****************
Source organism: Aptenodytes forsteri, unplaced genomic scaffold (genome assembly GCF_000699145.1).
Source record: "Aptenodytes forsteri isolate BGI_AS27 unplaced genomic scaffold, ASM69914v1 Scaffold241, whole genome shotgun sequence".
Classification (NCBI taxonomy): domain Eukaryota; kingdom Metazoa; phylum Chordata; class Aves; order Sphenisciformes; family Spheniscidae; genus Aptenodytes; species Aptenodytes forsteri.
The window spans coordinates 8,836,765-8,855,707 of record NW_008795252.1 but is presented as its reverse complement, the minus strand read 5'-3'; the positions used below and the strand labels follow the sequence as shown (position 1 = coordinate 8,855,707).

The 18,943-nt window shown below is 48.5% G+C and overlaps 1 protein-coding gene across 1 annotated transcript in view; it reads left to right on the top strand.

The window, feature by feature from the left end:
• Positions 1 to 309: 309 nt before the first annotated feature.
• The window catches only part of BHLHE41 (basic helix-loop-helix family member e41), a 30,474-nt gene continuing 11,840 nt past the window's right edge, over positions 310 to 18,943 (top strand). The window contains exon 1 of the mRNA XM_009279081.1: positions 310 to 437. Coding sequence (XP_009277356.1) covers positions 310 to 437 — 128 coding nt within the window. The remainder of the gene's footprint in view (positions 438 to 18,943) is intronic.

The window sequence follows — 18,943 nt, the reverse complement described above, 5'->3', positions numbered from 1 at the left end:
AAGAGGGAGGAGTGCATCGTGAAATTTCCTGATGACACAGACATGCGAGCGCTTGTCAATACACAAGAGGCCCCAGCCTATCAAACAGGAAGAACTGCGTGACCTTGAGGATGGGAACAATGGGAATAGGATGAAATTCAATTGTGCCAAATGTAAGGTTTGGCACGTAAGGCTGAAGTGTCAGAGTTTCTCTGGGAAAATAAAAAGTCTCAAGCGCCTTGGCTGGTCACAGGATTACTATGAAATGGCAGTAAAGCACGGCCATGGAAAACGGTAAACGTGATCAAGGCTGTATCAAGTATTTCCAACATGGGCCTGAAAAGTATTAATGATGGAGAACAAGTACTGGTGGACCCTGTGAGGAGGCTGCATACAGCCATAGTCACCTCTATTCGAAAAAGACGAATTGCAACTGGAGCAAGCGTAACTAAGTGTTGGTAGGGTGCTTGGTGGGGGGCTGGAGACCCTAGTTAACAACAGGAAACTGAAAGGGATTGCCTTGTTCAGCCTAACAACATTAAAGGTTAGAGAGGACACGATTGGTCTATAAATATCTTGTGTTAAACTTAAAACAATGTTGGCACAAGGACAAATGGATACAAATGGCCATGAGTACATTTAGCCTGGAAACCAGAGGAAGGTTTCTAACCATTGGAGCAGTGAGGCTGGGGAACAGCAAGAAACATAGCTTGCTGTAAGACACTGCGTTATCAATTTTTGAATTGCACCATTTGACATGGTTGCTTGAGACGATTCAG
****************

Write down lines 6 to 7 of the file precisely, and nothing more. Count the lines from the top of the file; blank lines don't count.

The window, feature by feature from the left end:
• Positions 1 to 309: 309 nt before the first annotated feature.